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Approaching Retirement - Managing Sequence of Returns Risk

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Approaching Retirement - Managing Sequence of Returns Risk

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Mr DQ retires at the end of this year - sooner if Covid-19 kills his self-employed income. There are plenty of educated resources (including this forum) warning against the dreaded sequence of returns risk. Looks like our cohort may be on the sharp end.

Thanks to this forum I had factored in the risk during pre-retirement planning and, over the last 15 months, have (hopefully) positioned our portfolio for the worst case. With hindsight I should have positioned sooner - very lucky to have completed early this year - as it's looking likely that the resilience of our portfolio will be tested over the next months/years. The intention was to sit tight during market falls so this is also a test of my resilience.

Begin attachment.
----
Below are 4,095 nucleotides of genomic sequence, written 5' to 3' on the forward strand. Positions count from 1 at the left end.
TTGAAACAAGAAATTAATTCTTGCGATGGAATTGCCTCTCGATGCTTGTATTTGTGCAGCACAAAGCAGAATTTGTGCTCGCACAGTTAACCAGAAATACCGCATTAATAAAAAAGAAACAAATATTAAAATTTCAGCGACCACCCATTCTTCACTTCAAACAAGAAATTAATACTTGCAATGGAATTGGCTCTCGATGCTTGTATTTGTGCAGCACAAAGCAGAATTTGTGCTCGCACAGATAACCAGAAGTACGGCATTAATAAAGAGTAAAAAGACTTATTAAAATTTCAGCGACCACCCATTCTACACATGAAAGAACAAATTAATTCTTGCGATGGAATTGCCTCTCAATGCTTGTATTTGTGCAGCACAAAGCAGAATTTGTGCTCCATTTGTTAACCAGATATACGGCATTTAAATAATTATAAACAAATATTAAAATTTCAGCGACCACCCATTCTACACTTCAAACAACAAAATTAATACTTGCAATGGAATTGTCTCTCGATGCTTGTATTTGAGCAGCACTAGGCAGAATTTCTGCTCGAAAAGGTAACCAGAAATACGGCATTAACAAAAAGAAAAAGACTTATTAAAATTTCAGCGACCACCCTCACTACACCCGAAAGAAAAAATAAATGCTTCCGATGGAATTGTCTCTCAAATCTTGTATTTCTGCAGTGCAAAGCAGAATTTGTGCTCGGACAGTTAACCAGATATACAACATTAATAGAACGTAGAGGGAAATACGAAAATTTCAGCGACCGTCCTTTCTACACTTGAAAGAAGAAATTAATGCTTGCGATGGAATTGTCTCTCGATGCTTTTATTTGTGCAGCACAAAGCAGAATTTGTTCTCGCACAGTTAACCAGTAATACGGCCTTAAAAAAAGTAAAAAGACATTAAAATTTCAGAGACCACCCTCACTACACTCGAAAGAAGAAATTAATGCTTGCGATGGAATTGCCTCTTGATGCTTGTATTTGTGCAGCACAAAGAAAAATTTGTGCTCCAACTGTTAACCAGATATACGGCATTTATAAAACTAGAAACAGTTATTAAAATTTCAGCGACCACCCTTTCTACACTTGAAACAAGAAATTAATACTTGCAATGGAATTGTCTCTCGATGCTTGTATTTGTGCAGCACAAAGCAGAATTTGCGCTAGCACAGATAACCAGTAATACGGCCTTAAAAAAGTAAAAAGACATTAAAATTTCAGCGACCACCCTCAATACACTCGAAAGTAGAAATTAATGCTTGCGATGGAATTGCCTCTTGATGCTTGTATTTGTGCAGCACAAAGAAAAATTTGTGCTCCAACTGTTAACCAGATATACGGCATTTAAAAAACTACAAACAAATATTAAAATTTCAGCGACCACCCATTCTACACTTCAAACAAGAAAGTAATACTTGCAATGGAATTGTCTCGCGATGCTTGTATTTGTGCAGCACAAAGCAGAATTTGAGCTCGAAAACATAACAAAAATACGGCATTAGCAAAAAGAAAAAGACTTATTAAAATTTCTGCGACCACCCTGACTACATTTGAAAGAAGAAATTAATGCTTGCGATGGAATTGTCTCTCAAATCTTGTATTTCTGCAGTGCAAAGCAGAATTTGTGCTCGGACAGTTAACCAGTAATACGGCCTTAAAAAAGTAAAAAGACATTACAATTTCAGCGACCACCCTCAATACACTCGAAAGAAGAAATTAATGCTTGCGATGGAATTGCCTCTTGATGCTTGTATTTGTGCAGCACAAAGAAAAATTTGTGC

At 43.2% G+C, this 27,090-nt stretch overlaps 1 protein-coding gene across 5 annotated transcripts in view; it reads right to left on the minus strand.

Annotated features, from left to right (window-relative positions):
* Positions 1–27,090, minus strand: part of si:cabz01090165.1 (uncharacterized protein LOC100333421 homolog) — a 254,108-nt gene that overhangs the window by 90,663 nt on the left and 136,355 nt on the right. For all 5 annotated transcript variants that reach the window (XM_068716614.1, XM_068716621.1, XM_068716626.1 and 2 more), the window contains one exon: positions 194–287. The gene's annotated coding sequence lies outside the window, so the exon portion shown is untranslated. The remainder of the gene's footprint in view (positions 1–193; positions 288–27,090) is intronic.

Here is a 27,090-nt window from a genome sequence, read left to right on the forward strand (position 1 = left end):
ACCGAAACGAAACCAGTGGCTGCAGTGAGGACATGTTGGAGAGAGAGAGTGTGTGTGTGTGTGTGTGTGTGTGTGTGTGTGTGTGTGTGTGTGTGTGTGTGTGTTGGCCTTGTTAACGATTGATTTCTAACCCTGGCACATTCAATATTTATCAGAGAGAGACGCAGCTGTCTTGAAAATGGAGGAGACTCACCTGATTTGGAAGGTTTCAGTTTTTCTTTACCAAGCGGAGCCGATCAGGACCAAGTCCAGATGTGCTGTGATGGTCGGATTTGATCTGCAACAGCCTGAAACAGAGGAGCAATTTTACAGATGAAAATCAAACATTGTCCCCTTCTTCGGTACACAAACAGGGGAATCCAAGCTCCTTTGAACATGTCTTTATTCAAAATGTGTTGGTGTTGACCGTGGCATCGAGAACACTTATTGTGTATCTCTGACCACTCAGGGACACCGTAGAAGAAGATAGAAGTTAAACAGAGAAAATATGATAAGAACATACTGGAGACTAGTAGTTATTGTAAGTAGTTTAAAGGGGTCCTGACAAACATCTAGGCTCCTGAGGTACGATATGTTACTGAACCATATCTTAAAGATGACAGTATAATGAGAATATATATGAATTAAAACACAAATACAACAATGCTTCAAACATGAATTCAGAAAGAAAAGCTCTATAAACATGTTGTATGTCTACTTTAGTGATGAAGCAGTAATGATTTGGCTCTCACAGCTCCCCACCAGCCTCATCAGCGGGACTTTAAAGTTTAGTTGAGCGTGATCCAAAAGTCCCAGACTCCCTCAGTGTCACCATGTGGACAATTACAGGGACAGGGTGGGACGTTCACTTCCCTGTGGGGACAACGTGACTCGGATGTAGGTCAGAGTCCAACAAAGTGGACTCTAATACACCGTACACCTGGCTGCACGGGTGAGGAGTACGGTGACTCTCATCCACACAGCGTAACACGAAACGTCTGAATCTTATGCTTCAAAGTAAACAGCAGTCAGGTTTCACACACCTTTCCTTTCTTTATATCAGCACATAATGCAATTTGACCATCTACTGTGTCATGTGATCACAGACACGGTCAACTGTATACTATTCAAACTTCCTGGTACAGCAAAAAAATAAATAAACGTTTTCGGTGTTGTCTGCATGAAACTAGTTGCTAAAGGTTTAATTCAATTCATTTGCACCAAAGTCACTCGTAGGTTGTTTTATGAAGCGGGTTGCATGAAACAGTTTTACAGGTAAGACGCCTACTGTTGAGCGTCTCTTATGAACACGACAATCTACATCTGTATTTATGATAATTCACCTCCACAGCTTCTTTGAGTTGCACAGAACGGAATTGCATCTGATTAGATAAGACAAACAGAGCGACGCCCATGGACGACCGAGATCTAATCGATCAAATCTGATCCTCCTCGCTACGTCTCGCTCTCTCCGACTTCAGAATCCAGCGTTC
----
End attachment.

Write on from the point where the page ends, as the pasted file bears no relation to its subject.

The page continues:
This market drop is also a learning curve and I am interested in others' strategies and experiences. For those in a similar position (approaching or recently retired):

- Have you adopted a withdrawal strategy? If so, which one? Why?
- What percentage allocations did you choose? Splits by asset type? Regions? Themes? Passive/Active? Others? Why?
- When did you begin repositioning (one year out? two years? five?). Or have you failed to do so? If so, what are the consequences of the delay (if any) if this is indeed the beginning of a bear market?

We are fortunate to have sufficient guaranteed income (DB/SP) to cover all non-discretionary expenses once all are in payment (in 5 years), so I chose to go overweight cash (pension-wrapped for drawdown in 1-5 years) and high equities for the 5+ year investment timeframe.